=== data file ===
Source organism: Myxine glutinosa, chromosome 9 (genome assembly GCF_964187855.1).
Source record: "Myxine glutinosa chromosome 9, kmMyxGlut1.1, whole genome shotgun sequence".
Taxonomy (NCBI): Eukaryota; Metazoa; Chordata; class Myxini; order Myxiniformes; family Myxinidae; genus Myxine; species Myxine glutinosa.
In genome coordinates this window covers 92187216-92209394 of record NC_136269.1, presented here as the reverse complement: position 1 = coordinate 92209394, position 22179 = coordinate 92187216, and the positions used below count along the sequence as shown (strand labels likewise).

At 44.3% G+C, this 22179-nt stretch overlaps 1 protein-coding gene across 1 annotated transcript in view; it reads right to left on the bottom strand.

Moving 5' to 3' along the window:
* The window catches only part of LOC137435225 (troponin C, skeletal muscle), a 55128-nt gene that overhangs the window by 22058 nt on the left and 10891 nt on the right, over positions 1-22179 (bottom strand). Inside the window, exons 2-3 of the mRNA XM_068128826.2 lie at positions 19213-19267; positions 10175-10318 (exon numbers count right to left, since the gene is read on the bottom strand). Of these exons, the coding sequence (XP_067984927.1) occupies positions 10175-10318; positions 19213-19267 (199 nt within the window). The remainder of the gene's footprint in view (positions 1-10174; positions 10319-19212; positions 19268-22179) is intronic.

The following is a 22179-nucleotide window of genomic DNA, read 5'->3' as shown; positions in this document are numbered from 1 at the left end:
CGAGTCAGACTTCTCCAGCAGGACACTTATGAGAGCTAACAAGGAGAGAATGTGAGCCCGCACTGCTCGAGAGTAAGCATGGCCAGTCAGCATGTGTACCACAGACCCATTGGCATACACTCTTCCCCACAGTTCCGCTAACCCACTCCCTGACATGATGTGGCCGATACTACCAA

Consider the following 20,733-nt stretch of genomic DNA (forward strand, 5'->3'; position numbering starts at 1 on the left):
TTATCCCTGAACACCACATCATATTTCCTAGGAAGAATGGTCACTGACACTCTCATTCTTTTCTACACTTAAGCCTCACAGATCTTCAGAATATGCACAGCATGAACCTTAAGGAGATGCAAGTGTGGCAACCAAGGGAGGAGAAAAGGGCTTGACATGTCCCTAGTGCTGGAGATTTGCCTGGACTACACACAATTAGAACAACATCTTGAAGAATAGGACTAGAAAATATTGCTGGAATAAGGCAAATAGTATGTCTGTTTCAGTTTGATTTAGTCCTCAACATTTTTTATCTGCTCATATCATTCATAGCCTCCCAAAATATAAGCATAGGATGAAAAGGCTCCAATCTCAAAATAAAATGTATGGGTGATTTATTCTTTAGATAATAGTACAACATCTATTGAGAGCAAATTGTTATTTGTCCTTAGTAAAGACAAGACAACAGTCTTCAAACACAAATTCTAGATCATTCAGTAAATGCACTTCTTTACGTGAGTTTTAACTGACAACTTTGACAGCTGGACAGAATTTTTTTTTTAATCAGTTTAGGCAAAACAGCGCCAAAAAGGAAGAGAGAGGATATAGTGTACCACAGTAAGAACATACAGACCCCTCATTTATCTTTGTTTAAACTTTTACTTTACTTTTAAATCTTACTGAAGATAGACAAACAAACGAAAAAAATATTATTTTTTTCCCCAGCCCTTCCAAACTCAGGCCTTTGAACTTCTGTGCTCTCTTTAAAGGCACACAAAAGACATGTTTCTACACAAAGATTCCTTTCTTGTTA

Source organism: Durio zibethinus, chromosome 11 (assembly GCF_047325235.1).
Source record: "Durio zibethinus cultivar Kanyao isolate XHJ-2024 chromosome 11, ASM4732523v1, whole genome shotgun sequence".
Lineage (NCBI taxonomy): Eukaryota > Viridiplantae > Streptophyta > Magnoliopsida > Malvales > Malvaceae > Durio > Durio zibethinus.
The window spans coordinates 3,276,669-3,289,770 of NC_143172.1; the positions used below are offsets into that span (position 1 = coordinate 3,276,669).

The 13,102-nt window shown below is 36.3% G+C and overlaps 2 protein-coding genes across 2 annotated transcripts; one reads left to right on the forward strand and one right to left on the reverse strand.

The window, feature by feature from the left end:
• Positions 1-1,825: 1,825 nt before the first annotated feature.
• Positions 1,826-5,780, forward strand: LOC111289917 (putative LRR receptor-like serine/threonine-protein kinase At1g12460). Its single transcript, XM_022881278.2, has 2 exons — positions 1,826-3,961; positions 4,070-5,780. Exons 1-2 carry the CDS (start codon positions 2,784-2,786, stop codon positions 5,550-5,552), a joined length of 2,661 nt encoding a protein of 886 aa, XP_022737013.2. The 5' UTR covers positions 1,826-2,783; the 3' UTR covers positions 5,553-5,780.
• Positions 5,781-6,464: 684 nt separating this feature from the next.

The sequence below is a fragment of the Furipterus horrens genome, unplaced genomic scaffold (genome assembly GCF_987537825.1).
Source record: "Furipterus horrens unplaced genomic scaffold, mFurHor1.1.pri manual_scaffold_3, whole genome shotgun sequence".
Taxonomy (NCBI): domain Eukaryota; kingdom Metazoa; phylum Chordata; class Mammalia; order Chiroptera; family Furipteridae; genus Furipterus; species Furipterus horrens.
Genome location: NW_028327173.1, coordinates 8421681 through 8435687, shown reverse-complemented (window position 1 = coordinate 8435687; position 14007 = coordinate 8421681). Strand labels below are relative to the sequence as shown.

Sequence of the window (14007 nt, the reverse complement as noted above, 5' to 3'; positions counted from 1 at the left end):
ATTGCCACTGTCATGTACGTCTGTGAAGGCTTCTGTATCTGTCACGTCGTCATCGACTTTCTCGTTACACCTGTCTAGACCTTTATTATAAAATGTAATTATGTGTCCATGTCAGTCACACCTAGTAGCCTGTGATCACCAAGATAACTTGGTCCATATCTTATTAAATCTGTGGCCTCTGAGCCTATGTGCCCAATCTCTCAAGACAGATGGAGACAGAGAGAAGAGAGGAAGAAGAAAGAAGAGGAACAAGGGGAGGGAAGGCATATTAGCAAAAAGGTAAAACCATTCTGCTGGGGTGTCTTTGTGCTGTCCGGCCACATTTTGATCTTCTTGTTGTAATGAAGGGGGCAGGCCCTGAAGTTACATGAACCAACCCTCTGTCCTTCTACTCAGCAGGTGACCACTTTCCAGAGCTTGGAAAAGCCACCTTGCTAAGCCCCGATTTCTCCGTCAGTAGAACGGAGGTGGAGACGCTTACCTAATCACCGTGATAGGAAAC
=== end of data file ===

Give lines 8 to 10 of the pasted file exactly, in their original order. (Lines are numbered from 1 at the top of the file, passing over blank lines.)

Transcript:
The following is a 22179-nucleotide window of genomic DNA, read 5'->3' as shown; positions in this document are numbered from 1 at the left end:
CGAGTCAGACTTCTCCAGCAGGACACTTATGAGAGCTAACAAGGAGAGAATGTGAGCCCGCACTGCTCGAGAGTAAGCATGGCCAGTCAGCATGTGTACCACAGACCCATTGGCATACACTCTTCCCCACAGTTCCGCTAACCCACTCCCTGACATGATGTGGCCGATACTACCAA

Consider the following 20,733-nt stretch of genomic DNA (forward strand, 5'->3'; position numbering starts at 1 on the left):